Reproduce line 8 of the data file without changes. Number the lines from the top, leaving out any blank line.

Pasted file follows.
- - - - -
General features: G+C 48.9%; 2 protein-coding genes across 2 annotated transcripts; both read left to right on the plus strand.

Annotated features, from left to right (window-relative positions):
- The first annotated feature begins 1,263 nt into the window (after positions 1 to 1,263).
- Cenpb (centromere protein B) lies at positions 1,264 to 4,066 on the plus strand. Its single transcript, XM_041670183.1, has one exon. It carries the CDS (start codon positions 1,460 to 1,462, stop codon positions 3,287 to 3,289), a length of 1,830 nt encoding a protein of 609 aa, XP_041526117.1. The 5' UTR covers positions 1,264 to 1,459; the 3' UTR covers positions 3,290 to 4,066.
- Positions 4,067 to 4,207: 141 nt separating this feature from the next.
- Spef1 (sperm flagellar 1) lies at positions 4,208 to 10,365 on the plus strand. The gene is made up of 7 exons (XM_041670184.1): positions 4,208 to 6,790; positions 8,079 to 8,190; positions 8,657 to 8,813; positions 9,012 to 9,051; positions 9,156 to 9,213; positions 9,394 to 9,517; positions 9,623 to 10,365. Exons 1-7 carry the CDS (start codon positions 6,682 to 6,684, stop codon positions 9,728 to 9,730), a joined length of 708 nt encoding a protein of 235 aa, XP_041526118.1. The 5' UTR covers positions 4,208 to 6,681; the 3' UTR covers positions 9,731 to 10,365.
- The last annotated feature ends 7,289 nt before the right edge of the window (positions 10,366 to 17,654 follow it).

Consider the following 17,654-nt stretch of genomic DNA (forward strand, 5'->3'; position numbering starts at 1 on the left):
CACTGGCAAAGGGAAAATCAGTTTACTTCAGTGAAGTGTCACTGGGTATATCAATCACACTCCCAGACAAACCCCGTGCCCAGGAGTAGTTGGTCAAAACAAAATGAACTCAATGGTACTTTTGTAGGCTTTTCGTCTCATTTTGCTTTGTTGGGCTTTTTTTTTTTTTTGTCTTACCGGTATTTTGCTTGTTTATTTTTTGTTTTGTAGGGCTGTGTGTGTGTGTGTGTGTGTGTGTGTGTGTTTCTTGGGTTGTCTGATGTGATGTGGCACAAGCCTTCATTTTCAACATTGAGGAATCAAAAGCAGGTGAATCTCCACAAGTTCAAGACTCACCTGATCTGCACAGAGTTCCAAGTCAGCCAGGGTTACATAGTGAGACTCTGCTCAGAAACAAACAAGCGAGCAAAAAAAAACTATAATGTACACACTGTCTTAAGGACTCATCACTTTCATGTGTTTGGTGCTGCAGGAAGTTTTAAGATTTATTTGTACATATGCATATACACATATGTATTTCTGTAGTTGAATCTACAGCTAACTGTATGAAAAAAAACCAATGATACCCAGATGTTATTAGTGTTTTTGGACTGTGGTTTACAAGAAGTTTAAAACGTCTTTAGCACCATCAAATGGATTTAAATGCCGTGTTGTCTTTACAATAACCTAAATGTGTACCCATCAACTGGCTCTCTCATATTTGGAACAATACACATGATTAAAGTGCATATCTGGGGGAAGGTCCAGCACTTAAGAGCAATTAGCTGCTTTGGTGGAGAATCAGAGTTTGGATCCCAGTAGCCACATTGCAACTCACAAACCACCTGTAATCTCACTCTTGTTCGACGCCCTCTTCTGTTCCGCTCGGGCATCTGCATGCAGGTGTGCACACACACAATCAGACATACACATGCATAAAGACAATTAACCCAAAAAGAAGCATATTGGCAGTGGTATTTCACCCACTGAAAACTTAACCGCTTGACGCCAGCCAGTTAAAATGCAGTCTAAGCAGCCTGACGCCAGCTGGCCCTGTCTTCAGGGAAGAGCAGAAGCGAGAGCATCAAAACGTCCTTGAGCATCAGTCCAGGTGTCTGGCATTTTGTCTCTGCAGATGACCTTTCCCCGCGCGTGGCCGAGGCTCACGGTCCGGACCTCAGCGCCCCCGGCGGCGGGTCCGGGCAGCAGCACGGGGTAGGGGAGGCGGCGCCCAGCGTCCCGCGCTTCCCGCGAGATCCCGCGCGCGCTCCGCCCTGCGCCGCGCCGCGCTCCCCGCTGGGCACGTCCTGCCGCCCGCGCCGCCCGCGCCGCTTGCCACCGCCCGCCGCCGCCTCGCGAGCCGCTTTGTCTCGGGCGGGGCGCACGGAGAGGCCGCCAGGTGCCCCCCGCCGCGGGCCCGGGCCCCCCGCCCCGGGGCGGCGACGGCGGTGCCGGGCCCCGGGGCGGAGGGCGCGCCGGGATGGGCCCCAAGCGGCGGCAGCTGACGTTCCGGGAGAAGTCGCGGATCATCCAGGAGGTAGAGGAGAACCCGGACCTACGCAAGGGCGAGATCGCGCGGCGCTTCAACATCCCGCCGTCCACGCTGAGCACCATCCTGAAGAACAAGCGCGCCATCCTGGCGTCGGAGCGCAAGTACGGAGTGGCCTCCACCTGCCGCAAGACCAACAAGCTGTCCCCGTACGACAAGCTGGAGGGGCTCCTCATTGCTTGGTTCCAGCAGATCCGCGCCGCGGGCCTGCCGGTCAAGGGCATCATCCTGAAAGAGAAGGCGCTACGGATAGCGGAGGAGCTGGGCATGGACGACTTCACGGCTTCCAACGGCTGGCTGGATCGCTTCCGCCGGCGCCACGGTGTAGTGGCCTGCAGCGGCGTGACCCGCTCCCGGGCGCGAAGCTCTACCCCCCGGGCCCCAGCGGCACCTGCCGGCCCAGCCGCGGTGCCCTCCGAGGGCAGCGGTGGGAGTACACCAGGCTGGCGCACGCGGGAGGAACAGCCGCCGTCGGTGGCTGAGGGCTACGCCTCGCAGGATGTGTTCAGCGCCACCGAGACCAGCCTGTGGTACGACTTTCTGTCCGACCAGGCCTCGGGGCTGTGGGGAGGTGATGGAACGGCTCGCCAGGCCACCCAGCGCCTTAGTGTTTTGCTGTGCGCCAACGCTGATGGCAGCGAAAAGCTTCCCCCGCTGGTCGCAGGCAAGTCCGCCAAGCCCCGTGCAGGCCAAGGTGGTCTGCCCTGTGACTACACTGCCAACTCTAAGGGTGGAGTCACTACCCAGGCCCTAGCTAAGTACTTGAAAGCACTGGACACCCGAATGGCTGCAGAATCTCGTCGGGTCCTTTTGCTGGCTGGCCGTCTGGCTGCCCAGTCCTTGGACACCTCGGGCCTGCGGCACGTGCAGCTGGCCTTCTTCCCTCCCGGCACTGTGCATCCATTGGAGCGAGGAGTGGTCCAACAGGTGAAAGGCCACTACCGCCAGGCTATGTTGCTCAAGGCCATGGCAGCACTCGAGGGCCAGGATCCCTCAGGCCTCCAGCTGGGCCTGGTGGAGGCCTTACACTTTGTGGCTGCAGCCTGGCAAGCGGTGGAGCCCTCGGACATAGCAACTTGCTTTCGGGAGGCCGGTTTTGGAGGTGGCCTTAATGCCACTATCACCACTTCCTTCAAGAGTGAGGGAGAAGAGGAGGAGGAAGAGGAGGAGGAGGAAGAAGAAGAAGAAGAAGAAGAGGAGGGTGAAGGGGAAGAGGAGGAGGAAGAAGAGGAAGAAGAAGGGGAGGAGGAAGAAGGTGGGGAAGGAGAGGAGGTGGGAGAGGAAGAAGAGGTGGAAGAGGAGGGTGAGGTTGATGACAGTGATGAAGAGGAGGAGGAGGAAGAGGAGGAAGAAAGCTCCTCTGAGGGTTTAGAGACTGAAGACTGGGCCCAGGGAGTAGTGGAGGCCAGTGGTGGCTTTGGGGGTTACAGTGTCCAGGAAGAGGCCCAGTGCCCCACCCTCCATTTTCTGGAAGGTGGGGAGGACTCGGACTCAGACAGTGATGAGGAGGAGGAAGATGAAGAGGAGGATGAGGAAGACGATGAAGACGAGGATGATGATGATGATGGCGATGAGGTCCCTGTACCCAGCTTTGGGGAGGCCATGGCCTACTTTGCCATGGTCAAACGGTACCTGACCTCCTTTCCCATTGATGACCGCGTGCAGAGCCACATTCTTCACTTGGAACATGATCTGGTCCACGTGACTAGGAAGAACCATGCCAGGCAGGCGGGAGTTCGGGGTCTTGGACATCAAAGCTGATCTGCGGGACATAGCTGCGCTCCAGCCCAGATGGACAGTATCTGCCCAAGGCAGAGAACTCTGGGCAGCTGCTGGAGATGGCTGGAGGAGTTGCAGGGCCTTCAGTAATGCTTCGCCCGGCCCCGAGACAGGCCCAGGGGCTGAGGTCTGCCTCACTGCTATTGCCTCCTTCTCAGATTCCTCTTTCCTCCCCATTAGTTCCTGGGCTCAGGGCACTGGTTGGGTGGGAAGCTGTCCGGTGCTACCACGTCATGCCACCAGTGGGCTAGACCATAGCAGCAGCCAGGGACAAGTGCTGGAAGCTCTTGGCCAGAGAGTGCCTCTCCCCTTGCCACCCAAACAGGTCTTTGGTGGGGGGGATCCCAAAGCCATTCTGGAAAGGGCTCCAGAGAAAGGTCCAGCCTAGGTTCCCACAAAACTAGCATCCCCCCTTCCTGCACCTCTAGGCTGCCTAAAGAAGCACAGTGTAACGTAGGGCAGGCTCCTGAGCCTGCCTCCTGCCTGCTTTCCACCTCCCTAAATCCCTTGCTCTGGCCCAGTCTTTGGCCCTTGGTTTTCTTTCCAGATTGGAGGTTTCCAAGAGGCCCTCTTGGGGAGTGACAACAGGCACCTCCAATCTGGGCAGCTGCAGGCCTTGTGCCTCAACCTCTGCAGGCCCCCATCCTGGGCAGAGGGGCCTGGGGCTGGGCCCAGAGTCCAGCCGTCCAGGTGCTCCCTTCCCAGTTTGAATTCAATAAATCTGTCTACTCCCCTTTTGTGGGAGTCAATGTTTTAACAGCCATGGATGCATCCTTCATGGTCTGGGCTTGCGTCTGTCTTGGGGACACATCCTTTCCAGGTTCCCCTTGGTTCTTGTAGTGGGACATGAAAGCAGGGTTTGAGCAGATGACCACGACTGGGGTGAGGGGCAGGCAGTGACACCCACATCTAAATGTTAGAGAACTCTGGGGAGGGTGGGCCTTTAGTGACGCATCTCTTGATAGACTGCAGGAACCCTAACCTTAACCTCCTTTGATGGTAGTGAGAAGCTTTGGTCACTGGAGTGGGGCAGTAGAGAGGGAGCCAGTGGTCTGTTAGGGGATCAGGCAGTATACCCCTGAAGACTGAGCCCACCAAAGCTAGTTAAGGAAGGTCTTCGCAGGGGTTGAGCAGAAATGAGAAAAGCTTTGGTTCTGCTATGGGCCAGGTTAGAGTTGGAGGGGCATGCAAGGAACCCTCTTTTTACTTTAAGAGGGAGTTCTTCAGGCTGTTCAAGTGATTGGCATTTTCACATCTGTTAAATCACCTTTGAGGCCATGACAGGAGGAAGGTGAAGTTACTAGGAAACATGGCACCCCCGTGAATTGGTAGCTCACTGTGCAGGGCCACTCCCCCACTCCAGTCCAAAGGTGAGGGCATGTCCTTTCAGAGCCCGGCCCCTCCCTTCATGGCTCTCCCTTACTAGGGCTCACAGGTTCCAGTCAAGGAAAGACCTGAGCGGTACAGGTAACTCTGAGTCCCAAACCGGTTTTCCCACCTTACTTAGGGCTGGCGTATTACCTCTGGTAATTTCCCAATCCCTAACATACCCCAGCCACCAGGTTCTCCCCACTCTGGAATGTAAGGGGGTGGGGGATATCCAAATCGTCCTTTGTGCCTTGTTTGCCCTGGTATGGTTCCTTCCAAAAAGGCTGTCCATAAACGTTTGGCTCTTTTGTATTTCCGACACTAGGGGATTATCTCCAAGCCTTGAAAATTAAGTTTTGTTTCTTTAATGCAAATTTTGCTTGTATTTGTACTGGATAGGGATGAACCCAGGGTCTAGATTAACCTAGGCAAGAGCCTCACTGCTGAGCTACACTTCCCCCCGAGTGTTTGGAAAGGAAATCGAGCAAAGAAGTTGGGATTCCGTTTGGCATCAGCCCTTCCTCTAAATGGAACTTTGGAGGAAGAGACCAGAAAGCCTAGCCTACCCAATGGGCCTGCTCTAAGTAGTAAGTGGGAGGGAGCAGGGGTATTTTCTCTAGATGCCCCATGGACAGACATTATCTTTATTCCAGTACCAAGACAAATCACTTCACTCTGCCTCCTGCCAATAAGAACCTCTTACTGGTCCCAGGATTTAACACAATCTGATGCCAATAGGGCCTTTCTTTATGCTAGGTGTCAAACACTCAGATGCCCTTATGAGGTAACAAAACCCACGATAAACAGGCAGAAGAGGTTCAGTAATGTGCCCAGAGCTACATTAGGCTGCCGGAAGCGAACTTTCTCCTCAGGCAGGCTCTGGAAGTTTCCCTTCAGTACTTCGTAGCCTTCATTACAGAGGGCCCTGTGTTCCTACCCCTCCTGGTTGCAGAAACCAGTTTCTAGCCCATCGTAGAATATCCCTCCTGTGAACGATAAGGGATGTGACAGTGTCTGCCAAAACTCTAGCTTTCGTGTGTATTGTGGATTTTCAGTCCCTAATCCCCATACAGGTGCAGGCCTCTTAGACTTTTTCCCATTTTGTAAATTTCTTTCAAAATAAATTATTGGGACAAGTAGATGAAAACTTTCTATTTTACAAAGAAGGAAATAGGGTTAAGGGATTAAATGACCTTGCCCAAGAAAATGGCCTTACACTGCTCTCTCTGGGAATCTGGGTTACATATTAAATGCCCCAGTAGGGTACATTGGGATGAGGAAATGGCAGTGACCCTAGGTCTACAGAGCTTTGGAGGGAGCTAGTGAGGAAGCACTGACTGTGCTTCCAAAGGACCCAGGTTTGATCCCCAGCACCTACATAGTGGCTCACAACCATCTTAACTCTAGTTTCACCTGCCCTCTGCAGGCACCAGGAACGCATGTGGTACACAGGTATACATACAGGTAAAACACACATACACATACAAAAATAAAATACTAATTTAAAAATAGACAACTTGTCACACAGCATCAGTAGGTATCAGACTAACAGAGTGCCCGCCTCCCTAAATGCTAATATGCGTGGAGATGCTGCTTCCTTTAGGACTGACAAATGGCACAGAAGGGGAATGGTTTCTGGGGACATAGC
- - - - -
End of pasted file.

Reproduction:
Consider the following 17,654-nt stretch of genomic DNA (forward strand, 5'->3'; position numbering starts at 1 on the left):